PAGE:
WASHINGTON — In a classic “Seinfeld” episode, Kramer practices the fictional Zen technique of “Serenity Now,” which of course backfires into “insanity later.”
But Jerry Seinfeld himself promoted a much different technique Monday night at the Kennedy Center’s “A Night of Laughter and Song,” benefiting the David Lynch Foundation, which hopes to teach Transcendental Meditation (TM) to 10,000 at-risk youth and PTSD veterans in the D.C. area.
“It’s better than Serenity Now,” Seinfeld joked with WTOP. “It’s similar though, because you want serenity now. You can do TM any time you want. You sit down, close your eyes and you find serenity.”
Seinfeld says he’s been doing TM for 45 years, including lunch breaks during the filming of “Seinfeld.”
“The analogy I use [is]: Imagine you have a phone and someone hands you a charger,” Seinfeld said.
Seinfeld says he’d recommend the technique to anyone, except for maybe Jay Leno.
“You’re like the one person I would not recommend TM,” Seinfeld joked to his ex-NBC teammate.
“Nah, I have Sirius Radio,” Leno joked, to which Seinfeld replied with a laugh, “That’s XM.”
Monday marked a Kennedy Center return for Leno, who received the Mark Twain Prize for American Humor in 2014, the same prize that will go to his former late-night rival David Letterman this fall.
“I remember when Dave first came to L.A.; I think he admired my performing skills, and I admired his ability to put together really unique phrases that were different and funny from any other comics,” Leno told WTOP. “He was initially awkward on stage, I went up and introduced myself, and he said, ‘How can you be so confident up there?’ … We talked and just sort of exchanged pointers. It was fun.”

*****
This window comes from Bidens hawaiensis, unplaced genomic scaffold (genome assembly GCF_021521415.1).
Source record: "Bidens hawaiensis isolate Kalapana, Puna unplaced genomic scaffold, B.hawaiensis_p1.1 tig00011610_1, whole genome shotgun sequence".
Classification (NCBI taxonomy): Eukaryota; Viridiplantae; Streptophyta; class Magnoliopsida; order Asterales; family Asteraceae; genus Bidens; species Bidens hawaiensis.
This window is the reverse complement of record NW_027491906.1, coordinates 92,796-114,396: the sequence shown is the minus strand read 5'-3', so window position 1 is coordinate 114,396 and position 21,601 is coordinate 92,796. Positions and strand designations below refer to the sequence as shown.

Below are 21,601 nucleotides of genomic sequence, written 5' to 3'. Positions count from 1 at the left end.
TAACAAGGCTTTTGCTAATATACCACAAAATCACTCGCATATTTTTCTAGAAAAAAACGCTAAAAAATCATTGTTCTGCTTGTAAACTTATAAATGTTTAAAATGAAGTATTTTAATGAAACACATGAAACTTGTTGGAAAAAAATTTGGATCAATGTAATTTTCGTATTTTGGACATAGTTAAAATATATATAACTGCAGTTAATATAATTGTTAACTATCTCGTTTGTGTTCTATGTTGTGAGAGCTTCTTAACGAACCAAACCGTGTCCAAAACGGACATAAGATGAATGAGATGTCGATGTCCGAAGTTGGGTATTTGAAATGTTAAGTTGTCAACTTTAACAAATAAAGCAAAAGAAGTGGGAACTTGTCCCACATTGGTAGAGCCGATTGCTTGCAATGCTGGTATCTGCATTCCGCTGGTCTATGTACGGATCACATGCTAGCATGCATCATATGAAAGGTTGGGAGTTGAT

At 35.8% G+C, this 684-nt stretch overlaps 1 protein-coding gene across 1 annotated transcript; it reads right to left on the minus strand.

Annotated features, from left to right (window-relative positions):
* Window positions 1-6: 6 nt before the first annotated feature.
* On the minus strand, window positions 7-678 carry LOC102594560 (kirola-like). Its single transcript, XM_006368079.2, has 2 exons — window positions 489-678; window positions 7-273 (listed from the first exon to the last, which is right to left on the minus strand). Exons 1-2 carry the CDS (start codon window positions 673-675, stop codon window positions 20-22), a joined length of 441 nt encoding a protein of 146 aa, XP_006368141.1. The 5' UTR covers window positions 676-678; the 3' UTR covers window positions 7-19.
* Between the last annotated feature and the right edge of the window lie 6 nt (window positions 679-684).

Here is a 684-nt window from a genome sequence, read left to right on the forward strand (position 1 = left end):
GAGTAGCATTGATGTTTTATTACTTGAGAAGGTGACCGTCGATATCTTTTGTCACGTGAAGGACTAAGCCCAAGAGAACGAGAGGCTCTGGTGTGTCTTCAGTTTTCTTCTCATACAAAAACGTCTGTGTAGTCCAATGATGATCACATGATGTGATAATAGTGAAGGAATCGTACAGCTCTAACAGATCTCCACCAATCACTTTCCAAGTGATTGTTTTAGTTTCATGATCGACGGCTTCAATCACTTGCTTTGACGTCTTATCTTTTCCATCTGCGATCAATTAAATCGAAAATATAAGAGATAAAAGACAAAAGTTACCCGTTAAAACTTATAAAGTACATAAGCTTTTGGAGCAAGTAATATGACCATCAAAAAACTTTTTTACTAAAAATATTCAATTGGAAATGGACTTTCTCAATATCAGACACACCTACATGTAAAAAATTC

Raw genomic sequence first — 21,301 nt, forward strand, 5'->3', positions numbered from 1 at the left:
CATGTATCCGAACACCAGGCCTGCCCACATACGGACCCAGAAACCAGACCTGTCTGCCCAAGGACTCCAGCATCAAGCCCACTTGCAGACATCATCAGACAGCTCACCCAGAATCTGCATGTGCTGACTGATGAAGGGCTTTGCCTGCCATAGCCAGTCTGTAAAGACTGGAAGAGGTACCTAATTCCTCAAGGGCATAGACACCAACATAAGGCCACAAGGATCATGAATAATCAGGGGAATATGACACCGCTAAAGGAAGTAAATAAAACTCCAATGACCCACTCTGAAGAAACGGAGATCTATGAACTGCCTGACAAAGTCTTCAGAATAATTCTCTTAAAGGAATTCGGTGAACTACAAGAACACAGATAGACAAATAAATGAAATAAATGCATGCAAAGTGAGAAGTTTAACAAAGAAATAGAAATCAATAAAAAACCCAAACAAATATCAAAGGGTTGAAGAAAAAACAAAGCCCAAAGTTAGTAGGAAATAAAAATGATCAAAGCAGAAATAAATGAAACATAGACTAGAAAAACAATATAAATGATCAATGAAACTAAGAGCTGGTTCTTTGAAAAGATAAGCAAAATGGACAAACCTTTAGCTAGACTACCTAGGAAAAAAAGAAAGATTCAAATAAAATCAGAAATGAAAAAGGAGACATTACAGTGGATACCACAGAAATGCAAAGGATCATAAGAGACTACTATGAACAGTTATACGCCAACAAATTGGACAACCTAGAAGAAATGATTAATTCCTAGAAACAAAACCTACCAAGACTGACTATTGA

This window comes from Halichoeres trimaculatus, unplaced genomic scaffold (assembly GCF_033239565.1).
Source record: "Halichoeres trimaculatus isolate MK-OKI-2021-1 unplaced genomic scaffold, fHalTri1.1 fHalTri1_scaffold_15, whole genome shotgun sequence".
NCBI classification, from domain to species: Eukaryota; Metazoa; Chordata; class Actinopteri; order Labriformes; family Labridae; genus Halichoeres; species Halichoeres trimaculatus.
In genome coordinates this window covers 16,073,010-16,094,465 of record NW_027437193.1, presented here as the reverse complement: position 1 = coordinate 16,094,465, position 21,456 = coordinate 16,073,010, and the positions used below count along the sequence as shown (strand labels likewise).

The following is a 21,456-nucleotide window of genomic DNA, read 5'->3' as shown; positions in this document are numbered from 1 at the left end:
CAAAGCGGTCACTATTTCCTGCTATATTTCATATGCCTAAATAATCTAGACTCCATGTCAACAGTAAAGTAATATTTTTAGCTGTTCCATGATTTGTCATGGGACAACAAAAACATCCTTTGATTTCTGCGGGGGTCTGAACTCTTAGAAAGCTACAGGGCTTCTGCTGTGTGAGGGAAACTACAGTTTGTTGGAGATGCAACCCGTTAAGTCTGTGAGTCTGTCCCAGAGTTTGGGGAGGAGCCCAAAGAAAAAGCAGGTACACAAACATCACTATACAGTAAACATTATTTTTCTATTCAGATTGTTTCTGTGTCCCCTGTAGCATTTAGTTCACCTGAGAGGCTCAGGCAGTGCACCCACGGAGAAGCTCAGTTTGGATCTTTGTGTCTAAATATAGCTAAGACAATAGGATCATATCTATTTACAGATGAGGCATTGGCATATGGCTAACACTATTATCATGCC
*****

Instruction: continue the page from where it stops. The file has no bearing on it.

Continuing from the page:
Margaret Cho said she’s honored to share the stage with both Seinfeld and Leno.
“They both have incredible, illustrious careers,” Cho told WTOP. “They’re both icons in this incredible field. And they’re just cool guys, so I really love them both.”
Emcee Hugh Jackman admitted it’s bittersweet to let go of the Wolverine role after “Logan.”
“It’s bittersweet,” Jackman said. “I’m not waking up eating chicken breasts — that’s nice. Wolverine will be back, but it was the right time to leave that party.”
However, he’s excited to see Gal Gadot’s portrayal of Wonder Woman.
“I can’t wait to see it,” Jackman said. “I’ve got an 11-year-old daughter who wants to see it. … I’m a huge fan of any movie that celebrates women as heroes, women in powerful positions. Fantastic.”
Speaking of which, news anchor Katie Couric hit the red carpet as well. Exactly a week prior, the Kennedy Center had celebrated the JFK Centennial, so it’s only fitting that Couric compared her coverage of 9/11 to that of Walter Cronkite delivering the news of President Kennedy’s death.
“Important news events are the times … when journalism is the most important,” Couric told WTOP. “It’s when the nation comes together and they really need to understand what’s going on. I saw that when I was doing the coverage of 9/11. It’s when you have to be incredibly responsible and careful and caring and compassionate. Your entire skill set is brought to bear in moments like those.”
Other guests included Kesha, Ben Folds, Angelique Kidjo, Deborra-Lee Furness and Sharon Isbin.
But the night really belonged to Seinfeld, who contemplated what “Bizarro Jerry” would be doing.
“He would be not here, because he’s always doing the opposite of what Jerry does,” Seinfeld said.
Watch all the video interviews in the gallery above.
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